Mexican cuisine is one of the only cuisines in the world that has been awarded Intangible Cultural Heritage by UNESCO. Mexico City has an incredible array of excellent restaurants, offering local specialities, national dishes, and international cuisine too. The area known as Roma, and neighbouring Condesa, is exploding with top restaurants, and if you like to cook then I highly recommend taking a Mexican cooking class at Casa Jacaranda.
A visit to Mexico City is not complete without sampling the street food, which is excellent – and cheap! Tacos al Pastor are the go-to option, with juicy pork, pineapple and whichever salsa takes your fancy. As well as tacos though, you’ll find tlayudas, elotes, quesadillas, sopes, juices, and more – just be brave and try everything! If you are worried about hygiene, watch where the locals go, a busy street food stand is a good sign – the food is good, and hasn’t been sitting out in the sun too long! However, never trust a Mexican who tells you the salsa is not hot! If you’re sensitive to spice, test it first by popping a dot of salsa on the back of your hand. Another excellent opportunity to learn more about Mexico’s cuisine is on a food tour with Sabores Mexico, who will take you to some of the best spots to stuff your face.
Visit Coyoacan & the Frida Kahlo Museum
Frida Kahlo wasn’t really famous or revered in Mexico while she was alive – she was more commonly known as the wife of Diego Rivera, who was a well-known muralist. However, in recent years her popularity has grown, following the 2002 film with Salma Hayak, and Frida’s association with the feminist movement and fashion, with designers including Jean Paul Gautier using her trademark corsets as inspiration. The Blue House, as the museum is known, is where Frida grew up, and later, where she and husband Diego Rivera lived until they moved into separate homes. The museum shows fascinating insights into her life, including her childhood and accident, her struggle with not being able to have children, and her married life with Diego. There is a small amount of her work exhibited here, as well as photographs of Frida & her family & friends, and a temporary exhibition of her clothes which were found several years after her death. If you’re not a Frida fan, Coyoacan is still a pretty little town to visit, not quite swallowed up Mexico City’s growth, Coyoacan still retains its small-town feel. There is cool street art to find here, awesome street food, a handicraft market and a pleasant main square, with cathedral and a fountain with two growling coyotes.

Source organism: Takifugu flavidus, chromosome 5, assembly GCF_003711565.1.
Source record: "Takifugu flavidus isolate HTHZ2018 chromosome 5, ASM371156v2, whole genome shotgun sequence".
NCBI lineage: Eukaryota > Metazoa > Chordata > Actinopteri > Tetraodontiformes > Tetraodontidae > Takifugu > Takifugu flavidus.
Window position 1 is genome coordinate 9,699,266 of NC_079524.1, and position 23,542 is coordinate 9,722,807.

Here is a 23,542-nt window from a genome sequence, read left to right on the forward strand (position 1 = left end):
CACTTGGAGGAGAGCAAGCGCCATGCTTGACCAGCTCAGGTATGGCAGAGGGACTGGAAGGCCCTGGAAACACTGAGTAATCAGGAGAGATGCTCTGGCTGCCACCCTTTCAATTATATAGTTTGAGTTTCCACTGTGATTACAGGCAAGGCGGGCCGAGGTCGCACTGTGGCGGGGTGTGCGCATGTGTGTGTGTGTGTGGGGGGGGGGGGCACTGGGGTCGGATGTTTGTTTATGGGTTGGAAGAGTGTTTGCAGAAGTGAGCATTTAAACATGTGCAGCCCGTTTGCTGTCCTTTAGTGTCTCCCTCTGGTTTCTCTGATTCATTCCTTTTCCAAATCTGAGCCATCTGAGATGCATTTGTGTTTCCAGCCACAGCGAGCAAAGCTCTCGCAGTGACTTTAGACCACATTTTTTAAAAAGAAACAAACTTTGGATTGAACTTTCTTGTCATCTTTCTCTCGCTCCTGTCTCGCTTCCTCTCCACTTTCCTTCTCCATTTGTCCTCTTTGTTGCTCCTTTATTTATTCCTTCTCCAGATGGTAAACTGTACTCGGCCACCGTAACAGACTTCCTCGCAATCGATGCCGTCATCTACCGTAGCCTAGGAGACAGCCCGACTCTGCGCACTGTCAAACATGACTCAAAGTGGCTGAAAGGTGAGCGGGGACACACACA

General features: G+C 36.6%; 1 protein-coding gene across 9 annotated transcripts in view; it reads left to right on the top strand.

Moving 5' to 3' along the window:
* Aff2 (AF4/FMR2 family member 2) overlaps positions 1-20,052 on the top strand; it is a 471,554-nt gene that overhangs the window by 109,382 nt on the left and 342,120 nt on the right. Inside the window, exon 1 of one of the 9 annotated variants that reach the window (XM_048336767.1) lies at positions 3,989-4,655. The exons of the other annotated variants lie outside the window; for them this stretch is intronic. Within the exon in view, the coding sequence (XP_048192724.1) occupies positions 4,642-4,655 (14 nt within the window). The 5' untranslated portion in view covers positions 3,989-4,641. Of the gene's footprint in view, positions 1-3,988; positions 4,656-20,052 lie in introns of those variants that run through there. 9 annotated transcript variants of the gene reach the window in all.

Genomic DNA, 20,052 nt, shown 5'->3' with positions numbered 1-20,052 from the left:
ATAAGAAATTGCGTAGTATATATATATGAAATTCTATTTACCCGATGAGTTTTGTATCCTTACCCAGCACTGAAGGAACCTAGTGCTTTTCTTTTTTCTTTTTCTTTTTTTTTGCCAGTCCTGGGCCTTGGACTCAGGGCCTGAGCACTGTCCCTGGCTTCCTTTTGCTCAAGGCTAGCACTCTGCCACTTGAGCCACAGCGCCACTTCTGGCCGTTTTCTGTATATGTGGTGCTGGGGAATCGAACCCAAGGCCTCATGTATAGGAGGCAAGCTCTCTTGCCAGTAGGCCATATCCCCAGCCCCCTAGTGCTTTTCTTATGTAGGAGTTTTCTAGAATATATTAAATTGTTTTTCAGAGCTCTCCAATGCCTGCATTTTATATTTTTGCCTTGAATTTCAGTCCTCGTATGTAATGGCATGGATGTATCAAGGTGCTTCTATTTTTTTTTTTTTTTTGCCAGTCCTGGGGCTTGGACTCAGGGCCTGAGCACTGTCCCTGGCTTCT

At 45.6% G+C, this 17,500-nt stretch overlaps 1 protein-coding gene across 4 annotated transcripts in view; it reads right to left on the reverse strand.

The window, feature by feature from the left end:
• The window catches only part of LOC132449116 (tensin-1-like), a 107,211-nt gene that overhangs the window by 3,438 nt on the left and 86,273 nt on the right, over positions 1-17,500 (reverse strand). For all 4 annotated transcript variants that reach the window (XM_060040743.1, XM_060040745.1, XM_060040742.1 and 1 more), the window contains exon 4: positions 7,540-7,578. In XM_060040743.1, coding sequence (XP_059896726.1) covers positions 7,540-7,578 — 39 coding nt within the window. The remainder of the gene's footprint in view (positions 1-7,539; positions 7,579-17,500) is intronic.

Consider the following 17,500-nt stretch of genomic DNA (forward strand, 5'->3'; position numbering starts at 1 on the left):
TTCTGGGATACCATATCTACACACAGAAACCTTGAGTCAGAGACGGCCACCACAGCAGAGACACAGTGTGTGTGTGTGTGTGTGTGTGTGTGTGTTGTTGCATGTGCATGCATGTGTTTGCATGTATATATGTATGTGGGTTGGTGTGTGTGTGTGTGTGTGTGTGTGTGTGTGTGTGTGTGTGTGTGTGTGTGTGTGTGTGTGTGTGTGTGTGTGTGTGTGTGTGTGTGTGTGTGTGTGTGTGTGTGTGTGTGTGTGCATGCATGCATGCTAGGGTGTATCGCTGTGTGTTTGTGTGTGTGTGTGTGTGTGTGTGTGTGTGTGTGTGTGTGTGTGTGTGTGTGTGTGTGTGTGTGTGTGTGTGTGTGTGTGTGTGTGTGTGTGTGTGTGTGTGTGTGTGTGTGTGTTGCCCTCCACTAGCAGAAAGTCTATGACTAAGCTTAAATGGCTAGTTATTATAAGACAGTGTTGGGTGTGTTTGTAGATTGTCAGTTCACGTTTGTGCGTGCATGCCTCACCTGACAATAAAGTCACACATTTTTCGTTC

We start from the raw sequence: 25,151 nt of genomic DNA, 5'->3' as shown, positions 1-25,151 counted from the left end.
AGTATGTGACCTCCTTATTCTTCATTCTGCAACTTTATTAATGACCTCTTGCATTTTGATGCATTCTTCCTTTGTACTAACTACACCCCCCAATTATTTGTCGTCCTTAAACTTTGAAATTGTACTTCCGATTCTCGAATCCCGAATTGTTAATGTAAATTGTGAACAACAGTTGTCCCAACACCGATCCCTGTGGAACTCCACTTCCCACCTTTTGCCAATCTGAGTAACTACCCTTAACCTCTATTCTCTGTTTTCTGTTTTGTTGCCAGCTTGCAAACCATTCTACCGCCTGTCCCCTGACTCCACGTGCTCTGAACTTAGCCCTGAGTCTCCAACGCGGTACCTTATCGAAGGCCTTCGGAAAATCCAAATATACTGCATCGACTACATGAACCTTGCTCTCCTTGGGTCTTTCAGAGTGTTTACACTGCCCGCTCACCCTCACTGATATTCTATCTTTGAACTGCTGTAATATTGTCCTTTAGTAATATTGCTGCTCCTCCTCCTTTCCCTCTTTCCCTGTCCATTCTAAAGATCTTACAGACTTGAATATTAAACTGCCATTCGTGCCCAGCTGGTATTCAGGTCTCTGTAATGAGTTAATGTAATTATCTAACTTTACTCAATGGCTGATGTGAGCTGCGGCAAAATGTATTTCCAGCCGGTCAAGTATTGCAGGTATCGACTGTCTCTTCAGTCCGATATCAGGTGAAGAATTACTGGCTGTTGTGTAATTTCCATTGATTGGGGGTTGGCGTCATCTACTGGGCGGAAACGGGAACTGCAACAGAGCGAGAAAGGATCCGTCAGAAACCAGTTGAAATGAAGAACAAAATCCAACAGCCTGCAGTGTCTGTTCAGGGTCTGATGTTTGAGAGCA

Get serenaded at Xochimilco or Plaza Garibaldi